Ed’s written about it and Michelle’s planning to write about it so I’d feel odd if I didn’t write something myself. Frankly, I don’t have much to add to what Ed said earlier, although he did leave out the part during negotiations where Salem demanded that I stop writing about polls, Palin, and atheism and I reminded them that that’s, like, 97 percent of my content. (I’m joking. Or am I?)
He’s right, of course, that this was unsettling at first, partly because of the speed with which the deal came together and partly because we were uneasy about moving from what was, in essence, a family business to a corporation. But, all idle flattery aside, when we flew out to Colorado and met with the Salem team, they couldn’t have been friendlier or more accommodating. The gist of it is that they like the site pretty much as is and believe they can do a better job of promoting it and monetizing its ad potential than Michelle could. Which is certainly true: Whereas MM had to pay third parties to handle advertising and tech infrastructure, Salem already has experienced people in house to deal with that. They also have many more servers on which to host the site, which, as our regulars know, became a major issue on the night of Scott Brown’s election when the traffic load caused us to melt down. With the midterms coming up and traffic expected to keep popping, the need for more server space to keep the site online would have driven overhead up dramatically. That’s not a major problem for a corporation, which enjoys economy of scale, but for a very small business, it’s a dilemma.
Long story short, the biggest change to the site that you’ll likely see is uninterrupted service on very high-traffic days. Beyond that, things should look familiar: Same Ed and AP, same URL, same basic design (although some tweaks, especially to manage ad space, should be expected). As Ed mentioned earlier, to our great relief, there’s been no attempt to limit what we can or can’t write about. Which means, quite simply, that there are no great downsides to this transaction. Or rather, almost no downsides.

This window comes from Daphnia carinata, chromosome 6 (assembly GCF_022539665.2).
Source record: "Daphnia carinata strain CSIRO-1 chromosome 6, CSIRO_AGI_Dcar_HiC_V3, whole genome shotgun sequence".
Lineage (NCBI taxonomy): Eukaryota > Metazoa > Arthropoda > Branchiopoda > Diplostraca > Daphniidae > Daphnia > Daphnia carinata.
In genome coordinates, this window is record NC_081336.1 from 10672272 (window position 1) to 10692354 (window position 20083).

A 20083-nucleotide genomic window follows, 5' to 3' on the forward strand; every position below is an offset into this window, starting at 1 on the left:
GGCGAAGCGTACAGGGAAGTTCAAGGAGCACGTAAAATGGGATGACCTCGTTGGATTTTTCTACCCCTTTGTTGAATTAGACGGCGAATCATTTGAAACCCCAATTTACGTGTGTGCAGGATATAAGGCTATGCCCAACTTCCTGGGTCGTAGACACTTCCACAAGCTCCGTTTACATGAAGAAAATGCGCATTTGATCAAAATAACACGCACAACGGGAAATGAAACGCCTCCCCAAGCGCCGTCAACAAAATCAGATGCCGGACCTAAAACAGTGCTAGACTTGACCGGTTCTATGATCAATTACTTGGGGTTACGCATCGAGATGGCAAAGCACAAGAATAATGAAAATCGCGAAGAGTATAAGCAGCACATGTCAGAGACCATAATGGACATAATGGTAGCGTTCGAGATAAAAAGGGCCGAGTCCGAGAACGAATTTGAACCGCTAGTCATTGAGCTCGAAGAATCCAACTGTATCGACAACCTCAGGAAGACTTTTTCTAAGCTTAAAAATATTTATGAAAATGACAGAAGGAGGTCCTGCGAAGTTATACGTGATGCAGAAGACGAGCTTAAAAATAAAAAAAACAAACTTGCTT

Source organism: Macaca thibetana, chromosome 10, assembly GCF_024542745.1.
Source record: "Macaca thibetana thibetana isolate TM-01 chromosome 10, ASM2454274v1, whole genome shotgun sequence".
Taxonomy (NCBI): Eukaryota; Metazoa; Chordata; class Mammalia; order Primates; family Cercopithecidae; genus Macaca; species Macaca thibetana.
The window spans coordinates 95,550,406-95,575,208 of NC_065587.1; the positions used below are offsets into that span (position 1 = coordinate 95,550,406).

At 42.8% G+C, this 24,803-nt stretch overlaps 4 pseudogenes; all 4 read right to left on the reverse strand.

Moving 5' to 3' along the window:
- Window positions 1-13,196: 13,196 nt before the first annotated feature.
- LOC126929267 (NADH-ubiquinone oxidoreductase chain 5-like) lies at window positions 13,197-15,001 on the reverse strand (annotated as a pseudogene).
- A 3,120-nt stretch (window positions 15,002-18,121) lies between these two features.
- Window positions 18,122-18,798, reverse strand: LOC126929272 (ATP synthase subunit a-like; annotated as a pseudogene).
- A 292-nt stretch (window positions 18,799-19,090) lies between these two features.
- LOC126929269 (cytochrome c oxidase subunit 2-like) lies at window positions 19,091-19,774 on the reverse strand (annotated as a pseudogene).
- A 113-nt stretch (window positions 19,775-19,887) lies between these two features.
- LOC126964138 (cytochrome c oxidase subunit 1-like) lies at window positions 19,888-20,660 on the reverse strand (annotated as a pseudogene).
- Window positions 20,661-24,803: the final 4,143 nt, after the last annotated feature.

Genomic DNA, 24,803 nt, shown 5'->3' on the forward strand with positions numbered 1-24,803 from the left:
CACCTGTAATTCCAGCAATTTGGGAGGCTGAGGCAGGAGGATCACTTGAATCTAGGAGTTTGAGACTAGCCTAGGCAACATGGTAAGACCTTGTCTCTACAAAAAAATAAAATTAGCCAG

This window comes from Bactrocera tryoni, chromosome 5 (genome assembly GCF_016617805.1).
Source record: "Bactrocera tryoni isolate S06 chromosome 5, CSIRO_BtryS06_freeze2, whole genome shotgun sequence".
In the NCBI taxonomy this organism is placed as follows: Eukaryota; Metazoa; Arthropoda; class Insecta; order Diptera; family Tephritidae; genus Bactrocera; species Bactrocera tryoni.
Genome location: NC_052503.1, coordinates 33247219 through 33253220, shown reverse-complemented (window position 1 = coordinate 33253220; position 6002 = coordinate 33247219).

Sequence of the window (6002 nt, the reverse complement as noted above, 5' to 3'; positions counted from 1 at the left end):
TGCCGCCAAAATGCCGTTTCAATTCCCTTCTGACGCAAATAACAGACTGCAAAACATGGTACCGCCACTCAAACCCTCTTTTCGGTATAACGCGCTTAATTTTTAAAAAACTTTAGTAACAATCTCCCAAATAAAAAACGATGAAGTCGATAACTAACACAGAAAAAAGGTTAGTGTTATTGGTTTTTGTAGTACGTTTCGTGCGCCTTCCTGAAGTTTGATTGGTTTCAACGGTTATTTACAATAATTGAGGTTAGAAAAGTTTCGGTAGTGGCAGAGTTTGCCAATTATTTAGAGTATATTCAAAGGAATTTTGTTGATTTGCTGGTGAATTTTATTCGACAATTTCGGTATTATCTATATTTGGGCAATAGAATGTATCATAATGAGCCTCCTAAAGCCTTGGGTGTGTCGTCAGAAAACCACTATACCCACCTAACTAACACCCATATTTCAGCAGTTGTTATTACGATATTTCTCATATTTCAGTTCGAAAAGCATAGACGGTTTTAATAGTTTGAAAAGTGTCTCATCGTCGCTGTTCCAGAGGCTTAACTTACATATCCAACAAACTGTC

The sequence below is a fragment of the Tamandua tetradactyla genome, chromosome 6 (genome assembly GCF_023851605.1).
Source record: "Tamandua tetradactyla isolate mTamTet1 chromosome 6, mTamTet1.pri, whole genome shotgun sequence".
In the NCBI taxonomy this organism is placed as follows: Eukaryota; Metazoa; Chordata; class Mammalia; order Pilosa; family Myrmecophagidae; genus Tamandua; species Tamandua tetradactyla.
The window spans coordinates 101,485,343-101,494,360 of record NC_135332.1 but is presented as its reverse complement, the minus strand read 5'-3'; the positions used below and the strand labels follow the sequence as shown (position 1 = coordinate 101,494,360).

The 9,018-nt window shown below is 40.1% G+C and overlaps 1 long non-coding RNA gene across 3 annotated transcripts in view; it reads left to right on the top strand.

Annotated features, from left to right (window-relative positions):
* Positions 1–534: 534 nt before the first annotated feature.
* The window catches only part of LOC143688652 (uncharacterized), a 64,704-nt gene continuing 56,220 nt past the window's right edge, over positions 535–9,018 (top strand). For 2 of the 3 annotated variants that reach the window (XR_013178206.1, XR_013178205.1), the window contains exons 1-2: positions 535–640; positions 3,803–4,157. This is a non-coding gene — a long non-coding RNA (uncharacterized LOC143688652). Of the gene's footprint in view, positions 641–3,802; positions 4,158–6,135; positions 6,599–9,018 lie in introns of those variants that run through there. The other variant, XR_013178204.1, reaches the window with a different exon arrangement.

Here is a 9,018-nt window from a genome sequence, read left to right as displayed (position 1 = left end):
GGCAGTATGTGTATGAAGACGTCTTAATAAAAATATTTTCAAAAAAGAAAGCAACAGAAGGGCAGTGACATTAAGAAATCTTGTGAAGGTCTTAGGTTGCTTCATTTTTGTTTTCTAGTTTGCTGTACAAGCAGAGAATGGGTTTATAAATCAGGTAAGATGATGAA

The difficult part of this is having to part ways with Michelle. Superficially, it’s no big deal: She rarely posted to the site and was content to let Ed and me run things here as we saw fit. But Hot Air was, as I say, essentially a family business, and the family has now split up. After the deal, I joked with MM that I felt like a kid whose mom had just dropped him off at the orphanage — a really nice orphanage, to be sure, but still. Cliched though it may be, I do remember like it was yesterday meeting with her and her husband in 2005 to brainstorm about the new site, hearing them describe how Michelle wanted to do daily vlogs called “Vents”, how they were thinking of a two-column format to help promote popular posts, how they needed a name for the site that would reflect its emphasis on video — something with “Air,” perhaps. And now, somehow, I’m the only original contributor left. It’s not lost on me, nor will it ever be, that she could have chosen many other, better bloggers to help her launch Hot Air, particularly since I’d quit blogging at my old site more than a year before she conceived the idea for HA. But she chose me, for whatever reason, and there’s no way I can ever repay her for that, even though it’s a comfort to think that Salem’s offer helped.
Ed wasn’t kidding this morning when he said we told Salem at our meeting that they have big shoes to fill in replacing Michelle. We really did tell them that. But the early signs on that front are good and I’m optimistic that they’ll remain good — which is a hard thing for a famously mopey eeyore to admit. Here’s to an exciting and profitable future for all of us.